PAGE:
China launched its first carbon dioxide monitoring satellite 22 December 2016 as part of efforts to understand, monitor and tackle greenhouse gas emissions. The carbon tracking satellite, named TanSat, was launched via a Long March-2D rocket from Jiuquan Satellite Launch Center in northwest China's Gobi Desert at 3:22 AM Thursday, local time. With this launch, China became the third country after the United States and Japan to monitor greenhouse gases through its own satellite.
The satellite will help enhance the understanding of climate change, and provide China's policymakers with independent data. China has a serious problem with greenhouse gas emissions. The 620-kg satellite TanSat was sent into a sun synchronous orbit about 700 kilometers above the earth and will monitor the concentration, distribution and flow of carbon dioxide (CO2) in the atmosphere, said Yin Zengshan, chief designer of TanSat at the Chinese Academy of Sciences micro-satellite research institute.
The satellite will help understanding of climate change and provide China's policy makers with independent data. On a three-year mission, TanSat will thoroughly examine global CO2 levels every 16 days, accurate to at least 4 ppm (parts per million).
This was the 243rd mission of the Long March series rockets. Besides TanSat, the rocket also carried a high-resolution micro-nano satellite and two spectrum micro-nano satellites for agricultural and forestry monitoring.
The concentration of CO2 in the atmosphere has increased from 280 ppm to 400 ppm over the past 150 years, leading to an increase in average global temperatures of about 0.7 degrees Celsius over the last century, according to Lu Naimeng, TanSat chief scientist. The new satellite will enable China to obtain emissions data first-hand and share it with researchers worldwide, Yin said.
The Paris Agreement on climate change came into force on Nov. 4, with more than 100 countries committed to reducing their carbon emissions. The satellite can trace the sources of greenhouse gases and help evaluate whether countries are fulfilling their commitments. TanSat means a louder voice for China on climate change, carbon reduction and in negotiations with a bigger say on carbon trading.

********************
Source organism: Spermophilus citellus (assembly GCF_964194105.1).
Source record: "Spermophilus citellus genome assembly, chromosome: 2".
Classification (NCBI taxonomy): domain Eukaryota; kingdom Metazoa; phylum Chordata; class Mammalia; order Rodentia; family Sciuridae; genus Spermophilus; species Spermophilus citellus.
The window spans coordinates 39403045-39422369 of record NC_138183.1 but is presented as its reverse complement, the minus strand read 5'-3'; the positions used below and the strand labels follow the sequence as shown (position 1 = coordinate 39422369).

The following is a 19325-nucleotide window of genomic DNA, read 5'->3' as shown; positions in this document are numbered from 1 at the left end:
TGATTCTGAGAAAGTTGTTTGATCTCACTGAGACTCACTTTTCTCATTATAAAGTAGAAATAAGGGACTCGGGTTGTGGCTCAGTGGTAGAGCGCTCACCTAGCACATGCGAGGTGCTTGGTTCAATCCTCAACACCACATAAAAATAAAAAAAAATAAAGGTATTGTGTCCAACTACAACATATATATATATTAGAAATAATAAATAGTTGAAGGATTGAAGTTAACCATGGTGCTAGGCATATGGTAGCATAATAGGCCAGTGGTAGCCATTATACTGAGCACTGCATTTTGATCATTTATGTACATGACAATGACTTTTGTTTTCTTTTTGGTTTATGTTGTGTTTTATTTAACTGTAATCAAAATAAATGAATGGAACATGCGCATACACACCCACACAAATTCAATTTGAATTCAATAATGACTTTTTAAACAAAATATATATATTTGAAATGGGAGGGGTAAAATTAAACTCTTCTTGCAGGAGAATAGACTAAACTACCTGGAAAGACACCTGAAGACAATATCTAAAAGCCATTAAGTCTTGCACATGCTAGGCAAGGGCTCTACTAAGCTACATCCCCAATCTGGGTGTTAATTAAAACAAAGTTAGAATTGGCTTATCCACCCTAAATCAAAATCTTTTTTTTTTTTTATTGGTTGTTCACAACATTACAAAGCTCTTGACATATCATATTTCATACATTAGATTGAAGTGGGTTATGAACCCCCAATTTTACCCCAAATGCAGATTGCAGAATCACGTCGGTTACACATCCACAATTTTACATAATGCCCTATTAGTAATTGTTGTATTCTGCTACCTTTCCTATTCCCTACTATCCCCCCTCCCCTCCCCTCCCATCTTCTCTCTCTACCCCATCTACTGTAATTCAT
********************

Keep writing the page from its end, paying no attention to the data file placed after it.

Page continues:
Research on the CO2 flow will improve understanding of the carbon cycle, generate more accurate and reliable predictions of climate change. China's CO2 emissions are to peak around 2030, with emissions per unit of GDP cut by 60 percent of 2005 levels by the same date.
Many countries are reducing emissions, but calculating how much they are actually doing is difficult. Ground-based monitoring cannot collect accurate data on a global scale, so satellites offer the best means of measuring CO2. Japan and the United States have their own monitoring satellites, but two are far from enough to assess the whole world.
"Since only the United States and Japan have carbon-monitoring satellites, it is hard for us to see first-hand data," said Zhang Peng, TanSat application system commander and vice director of the National Satellite Meteorological Center. "Before, all our data came from ground stations. That kind of data is both local and limited, and does not cover the oceans," Zhang said.
"The satellite has worldwide scope and will improve data collection. Observing atmospheric CO2 by satellite demands cutting-edge technology, so TanSat is a major technological achievement for China," Zhang said. "We hope TanSat will work with carbon-monitoring satellites of other countries and provide ample data for studying climate change," said Li Jiahong, chief engineer of the National Remote Sensing Center. Researchers took almost six years to develop TanSat and its high-resolution CO2 detector. "The TanSat has very good "vision," and can distinguish changes in atmospheric CO2 as small as 1 percent," said Yin. Cloud and aerosol detectors minimize interference, making observations more accurate. The satellite has different modes for observing oceans and land, and can constantly adjust its orientation and position. To ensure the accuracy of TanSat, six ground-based observation stations will calibrate and examine observational data.
"We can now collect carbon data from all over the world, all year round, and record the carbon contributed by both developed countries and the developing countries," said Lin Chao who was involved in developing the detectors. "As for China, we can have detailed analysis on emissions in different regions, provinces and cities, thanks to the satellite," said Lin.
The launch came at a time when Northern China continues to be shrouded in thick toxic smog for the seventh straight day. During the current pollution crisis the Chinese government has closed thousands of factories, placed restrictions on vehicle movements and closed several major highways.
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